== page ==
Simplifying Things

With the explosion of cyber tools, security teams want fewer, better solutions. As Gartner®1 indicates in its recent 2023 Market Guide for Security Threat Intelligence Products and Services, “Increased end-user demand for vendor consolidation in all security markets has led to the inclusion of TI features from adjacent markets in security threat intelligence, namely DRPS and EASM.” 

Thankfully, the external cybersecurity market is starting to take shape. Providers now generally fall into one or more of three categories of external cybersecurity solutions: TI (Threat Intelligence), DRPS (Digital Risk Protection Services), and EASM (External Attack Surface Management). This should provide some relief for those trying to navigate the market’s overwhelming diversity of offerings.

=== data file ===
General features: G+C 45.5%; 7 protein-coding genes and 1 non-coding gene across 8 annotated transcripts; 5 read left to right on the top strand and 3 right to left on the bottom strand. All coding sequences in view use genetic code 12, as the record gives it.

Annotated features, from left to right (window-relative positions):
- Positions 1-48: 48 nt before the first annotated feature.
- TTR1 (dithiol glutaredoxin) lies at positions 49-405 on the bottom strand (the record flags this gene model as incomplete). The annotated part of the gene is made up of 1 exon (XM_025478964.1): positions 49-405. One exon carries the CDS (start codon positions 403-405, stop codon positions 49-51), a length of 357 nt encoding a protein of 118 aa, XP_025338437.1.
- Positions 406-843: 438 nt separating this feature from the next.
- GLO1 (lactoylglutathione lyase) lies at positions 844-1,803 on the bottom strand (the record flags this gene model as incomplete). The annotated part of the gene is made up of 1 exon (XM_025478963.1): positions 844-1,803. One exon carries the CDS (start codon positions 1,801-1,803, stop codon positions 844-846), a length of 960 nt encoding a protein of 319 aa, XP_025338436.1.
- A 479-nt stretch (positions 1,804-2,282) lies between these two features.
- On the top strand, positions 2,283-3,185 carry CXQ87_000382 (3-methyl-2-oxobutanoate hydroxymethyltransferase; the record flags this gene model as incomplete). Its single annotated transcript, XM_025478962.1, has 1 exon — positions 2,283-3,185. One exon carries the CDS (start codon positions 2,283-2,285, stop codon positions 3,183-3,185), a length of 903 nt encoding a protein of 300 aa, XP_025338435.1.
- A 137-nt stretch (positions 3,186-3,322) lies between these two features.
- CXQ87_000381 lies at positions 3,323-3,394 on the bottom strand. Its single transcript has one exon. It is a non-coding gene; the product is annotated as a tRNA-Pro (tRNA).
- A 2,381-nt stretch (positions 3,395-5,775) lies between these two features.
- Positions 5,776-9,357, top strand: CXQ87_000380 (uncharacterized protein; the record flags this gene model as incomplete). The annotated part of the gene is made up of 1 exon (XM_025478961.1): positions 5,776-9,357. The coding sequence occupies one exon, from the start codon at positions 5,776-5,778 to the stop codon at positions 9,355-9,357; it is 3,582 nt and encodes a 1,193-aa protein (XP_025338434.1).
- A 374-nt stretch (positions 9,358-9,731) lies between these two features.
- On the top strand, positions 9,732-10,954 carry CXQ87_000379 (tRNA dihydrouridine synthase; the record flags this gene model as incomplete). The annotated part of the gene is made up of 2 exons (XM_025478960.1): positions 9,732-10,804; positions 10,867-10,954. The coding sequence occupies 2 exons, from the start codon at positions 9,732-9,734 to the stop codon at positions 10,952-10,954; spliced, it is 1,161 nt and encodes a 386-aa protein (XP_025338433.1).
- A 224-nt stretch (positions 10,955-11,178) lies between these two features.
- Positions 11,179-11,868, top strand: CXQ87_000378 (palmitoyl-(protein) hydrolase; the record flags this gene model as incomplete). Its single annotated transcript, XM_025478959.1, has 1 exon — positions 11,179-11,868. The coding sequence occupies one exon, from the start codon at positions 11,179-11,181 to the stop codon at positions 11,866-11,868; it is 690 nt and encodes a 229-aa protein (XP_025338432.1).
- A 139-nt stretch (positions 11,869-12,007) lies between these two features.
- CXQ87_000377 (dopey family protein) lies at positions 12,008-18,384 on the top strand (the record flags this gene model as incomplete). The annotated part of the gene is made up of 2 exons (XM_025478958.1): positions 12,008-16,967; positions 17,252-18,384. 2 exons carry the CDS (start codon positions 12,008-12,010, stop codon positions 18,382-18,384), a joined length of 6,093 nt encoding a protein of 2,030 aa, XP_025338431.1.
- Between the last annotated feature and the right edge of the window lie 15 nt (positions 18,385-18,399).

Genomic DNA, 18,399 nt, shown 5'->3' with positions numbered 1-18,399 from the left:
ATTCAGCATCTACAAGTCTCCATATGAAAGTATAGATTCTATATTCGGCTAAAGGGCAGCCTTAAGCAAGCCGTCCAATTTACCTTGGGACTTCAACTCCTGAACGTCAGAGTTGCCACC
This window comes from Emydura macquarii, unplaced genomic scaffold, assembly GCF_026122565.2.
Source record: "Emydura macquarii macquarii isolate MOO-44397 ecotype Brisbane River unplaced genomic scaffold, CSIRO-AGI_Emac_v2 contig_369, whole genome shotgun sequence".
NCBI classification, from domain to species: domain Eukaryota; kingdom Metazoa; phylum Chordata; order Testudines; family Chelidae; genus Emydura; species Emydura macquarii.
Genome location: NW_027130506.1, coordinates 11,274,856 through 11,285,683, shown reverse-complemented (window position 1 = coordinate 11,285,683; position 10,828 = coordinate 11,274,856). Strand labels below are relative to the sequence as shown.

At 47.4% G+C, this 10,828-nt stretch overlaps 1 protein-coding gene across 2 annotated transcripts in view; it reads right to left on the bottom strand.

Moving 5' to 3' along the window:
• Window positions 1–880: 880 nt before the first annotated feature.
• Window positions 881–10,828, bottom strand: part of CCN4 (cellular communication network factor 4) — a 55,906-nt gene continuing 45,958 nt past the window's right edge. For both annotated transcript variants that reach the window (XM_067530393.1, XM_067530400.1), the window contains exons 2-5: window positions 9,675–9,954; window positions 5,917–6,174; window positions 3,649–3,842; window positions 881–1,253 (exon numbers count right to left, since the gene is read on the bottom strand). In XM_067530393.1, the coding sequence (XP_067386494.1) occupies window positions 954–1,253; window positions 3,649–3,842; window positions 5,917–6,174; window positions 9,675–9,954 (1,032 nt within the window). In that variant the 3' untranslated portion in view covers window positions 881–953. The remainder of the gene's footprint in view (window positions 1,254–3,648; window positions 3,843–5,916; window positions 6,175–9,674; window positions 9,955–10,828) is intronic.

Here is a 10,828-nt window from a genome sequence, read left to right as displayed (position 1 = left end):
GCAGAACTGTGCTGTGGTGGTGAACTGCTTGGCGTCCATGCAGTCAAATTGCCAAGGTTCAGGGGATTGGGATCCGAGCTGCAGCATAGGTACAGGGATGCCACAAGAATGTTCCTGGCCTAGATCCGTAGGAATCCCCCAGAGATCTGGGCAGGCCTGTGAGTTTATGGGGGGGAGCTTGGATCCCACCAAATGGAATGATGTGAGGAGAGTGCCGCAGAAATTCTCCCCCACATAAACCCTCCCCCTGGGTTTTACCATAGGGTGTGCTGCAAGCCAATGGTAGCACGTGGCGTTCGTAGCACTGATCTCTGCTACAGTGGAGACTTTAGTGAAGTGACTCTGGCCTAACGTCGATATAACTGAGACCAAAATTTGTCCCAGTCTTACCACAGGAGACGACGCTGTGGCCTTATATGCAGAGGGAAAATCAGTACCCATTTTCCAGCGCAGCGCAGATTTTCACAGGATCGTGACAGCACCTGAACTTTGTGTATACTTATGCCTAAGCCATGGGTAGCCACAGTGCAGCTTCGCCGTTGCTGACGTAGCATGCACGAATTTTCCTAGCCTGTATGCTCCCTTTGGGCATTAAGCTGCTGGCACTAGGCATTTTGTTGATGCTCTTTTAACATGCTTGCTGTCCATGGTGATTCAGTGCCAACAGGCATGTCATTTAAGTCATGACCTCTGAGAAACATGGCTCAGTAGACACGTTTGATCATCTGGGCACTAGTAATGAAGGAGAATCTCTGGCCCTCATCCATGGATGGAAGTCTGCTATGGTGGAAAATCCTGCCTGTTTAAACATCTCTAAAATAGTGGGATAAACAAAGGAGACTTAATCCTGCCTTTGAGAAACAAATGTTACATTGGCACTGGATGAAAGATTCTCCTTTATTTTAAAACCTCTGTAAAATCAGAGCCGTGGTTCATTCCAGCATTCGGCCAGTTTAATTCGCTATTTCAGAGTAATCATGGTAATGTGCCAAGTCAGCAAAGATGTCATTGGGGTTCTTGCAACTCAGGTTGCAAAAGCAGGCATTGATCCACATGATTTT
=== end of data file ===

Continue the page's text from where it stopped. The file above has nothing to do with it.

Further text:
Gartner actually illustrates this market growth process in great detail with this graphic2:

The end goal is the ability to deliver highly curated external threat and risk information through a centralized console. “Highly curated” implies that deep rationalization, correlation, and validation are taking place at the intersection of these information streams. This is where the market needs to be if we want to see progress in reducing external threat risk.   

Security and risk management leaders should use this research to select the right security threat intelligence products and services and to understand and respond more efficiently to the threat landscape.

External Threats Set to Intensify

A focused approach on external cybersecurity not only makes sense from a market growth perspective, but it also provides a framework for how public sector organizations should be thinking about cybersecurity in general. Most agencies have focused on compliance for so long that when the number of external threats started to increase rapidly, they were not always prepared to shift their attention beyond the network perimeter.